Whoever runs transport infrastructure in Britain continued to send one bus a day to shuttle across N Dorset picking up an irregular supply of passengers, almost of all of whom were on their pensions and having subsidised travel. Most weeks my mother would cast off from home and feel her way across ye village green to the pub where she would wait for the one bus a day. That vehicle passed through about 1030 in the morning and eventually unloaded its passengers in the nearby market town. As the village shop and village post-office had been deemed uneconomic several years ago, this was the only way that these oldsters could buy food with their pensions. Over the years, several people helpfully pointed out to my patient mother that the pub wasn't going to open for a couple of hours: assuming that my sainted mother was only waiting there for the gin.
went to visit in early June, my mother had just sustained some minor damage in an almost fall and we watched her tottering up the stairs to bed and inching down the incline the following morning. We reckoned that the odds were about 20:1 that she'd miss her footing, but were not quite callous enough to place money on it. As a family, we are a little sensitive to such issues because a fall down those same stairs was the last accident my father had in the house: he died of his injuries four days later. M'sister, as primary carer, wasn't going to take the risk of losing two parents in this undignified and painful manner; so she ordered up a stair-lift as a more-or-less instant gratification solution to that anxiety. One of my tasks on the visit last week was to check out this Elder Launcher <vrrroooomph> and see why my aged, almost blind, slightly wobbly mother experienced such teething problems getting used to using the new technology. "aged, almost blind, slightly wobbly" must be the median demographic for stair-lift customers and there might be a design flaw.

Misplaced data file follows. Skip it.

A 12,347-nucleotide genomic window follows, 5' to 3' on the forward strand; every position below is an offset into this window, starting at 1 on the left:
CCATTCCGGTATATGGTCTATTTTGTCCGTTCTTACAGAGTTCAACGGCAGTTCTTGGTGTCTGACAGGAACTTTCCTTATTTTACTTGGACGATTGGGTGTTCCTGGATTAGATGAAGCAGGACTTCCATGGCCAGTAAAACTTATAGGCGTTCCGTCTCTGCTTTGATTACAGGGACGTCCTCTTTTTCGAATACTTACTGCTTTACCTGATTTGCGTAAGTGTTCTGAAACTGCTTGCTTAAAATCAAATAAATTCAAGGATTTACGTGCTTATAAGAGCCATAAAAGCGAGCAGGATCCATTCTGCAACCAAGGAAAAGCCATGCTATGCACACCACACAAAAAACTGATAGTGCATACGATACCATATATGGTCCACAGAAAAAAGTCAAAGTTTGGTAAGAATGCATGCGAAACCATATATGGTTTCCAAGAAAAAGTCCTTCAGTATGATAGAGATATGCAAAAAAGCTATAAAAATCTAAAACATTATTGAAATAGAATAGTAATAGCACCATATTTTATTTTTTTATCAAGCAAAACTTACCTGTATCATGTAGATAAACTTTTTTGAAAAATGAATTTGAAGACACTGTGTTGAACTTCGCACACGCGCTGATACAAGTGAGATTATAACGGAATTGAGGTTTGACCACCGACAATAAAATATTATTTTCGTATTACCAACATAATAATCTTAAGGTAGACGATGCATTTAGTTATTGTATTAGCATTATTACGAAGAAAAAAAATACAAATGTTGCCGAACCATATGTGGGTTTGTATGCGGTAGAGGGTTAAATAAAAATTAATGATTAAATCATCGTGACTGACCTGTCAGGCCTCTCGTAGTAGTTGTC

Accordingly, after lunch, I sat into the chair while my mother told me how to make it Go! But nothing seemed to be happening . . . because the chair is designed with a 3 second lag to make sure the passenger is properly settled.
bear goes into a bar joke here], and go Up [move blue thumb switch right] and Down [move blue thumb switch left] on their own. But for first-time users it is not obvious to all thinking people that an electronic switch is designed to have no immediate effect. Certainly not obvious to me when I gave it a go. A week after delivery, just as Mum had gotten into a normal working rhythm with her new
Design for living must surely include design for a mobility-impaired future.